Sunday, June 10, 2012

Nothing Up My Sleeve

Yes, they could afford sleeves.  Nevertheless, around 1520, the sleeveless, fur-trimmed gown of sable, ermine, or miniver, worn with a gold chain, was de rigueur.


Why? Because during the Renaissance, sleeves themselves became an important fashion focus, too glamorous to be kept under wraps.  Men and women both wore gowns with plain sleeves that they covered with detachable, elaborate dress sleeves - pleated, sewn like wings to shoulders, adorned with slashes and/or studded with jewels.

 Portrait of a young girl, 1540's - Venice, Italy

 Mary Tudor and Charles Brandon

Favorite styles were the finistrella, two or three panels attached at intervals, to let puffs of the underchemise show through. 


The wicked virago, a full, bloused sleeve reined in at various points with bands. 



Or the lavish puff of every conceivable size and design.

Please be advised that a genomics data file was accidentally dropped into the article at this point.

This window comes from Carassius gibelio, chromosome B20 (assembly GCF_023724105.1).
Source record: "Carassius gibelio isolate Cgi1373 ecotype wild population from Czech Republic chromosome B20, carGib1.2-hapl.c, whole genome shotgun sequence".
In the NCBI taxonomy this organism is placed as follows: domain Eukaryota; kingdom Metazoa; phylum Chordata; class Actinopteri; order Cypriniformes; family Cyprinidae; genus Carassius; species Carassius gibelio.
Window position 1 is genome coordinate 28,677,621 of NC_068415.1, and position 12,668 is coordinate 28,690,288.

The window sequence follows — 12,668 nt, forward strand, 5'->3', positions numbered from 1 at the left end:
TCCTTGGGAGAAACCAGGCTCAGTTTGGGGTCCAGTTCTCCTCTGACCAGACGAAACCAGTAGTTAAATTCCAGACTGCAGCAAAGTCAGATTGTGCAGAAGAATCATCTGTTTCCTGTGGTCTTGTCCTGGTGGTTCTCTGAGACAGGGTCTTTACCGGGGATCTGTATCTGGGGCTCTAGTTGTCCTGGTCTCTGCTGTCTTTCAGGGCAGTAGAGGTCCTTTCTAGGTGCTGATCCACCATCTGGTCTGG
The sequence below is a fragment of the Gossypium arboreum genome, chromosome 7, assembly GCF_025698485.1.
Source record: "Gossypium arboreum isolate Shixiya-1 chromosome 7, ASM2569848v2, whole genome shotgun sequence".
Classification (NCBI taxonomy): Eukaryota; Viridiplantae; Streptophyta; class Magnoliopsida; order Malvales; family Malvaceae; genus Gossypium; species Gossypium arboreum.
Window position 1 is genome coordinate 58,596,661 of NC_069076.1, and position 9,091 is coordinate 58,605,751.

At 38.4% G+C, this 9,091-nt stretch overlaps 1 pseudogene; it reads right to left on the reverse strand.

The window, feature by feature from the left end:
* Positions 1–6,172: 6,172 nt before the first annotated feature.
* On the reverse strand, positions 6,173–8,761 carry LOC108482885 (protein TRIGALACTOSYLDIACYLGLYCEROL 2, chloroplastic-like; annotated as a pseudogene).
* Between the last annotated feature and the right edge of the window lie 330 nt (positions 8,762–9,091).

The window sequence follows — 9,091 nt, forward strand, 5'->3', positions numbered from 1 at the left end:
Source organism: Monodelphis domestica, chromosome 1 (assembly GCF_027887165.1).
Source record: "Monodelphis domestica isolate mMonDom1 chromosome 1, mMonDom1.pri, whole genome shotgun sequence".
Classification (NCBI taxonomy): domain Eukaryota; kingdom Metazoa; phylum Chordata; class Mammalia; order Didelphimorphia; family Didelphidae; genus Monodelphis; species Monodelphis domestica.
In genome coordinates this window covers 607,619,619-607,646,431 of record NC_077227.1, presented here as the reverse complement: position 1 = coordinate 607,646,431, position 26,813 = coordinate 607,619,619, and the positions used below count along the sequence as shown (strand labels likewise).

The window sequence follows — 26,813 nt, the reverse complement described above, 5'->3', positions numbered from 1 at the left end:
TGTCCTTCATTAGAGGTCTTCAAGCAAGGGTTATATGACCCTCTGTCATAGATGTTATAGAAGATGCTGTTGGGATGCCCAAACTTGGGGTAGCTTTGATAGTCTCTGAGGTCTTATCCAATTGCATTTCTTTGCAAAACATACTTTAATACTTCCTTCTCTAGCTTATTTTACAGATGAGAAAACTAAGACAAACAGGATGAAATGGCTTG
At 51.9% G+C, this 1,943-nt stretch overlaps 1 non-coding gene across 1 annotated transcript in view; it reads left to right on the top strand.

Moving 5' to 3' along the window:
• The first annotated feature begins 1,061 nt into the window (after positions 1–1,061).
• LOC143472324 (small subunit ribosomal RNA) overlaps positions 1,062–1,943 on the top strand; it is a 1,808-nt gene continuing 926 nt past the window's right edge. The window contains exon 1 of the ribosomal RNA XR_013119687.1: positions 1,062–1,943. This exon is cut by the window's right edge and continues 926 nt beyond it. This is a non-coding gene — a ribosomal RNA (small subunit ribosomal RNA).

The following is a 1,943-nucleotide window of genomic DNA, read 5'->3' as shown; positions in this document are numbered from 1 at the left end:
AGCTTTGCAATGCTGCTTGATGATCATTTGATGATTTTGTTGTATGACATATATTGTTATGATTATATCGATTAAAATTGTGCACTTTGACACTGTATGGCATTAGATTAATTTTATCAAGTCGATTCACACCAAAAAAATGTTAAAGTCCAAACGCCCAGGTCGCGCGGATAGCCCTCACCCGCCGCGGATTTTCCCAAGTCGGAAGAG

Eleonora Gonzaga, 1538

One dress and a dozen sleeves could make any number of different outfits.

Source: Let There Be Clothes by Lynn Schnurnberger

4 comments:

  1. lovely post! i really like the sleeves in the second picture.

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    Replies
    1. Carrie - I'm glad you enjoyed the post.

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  2. Great post, Jen! I love looking at all of the pictures =)

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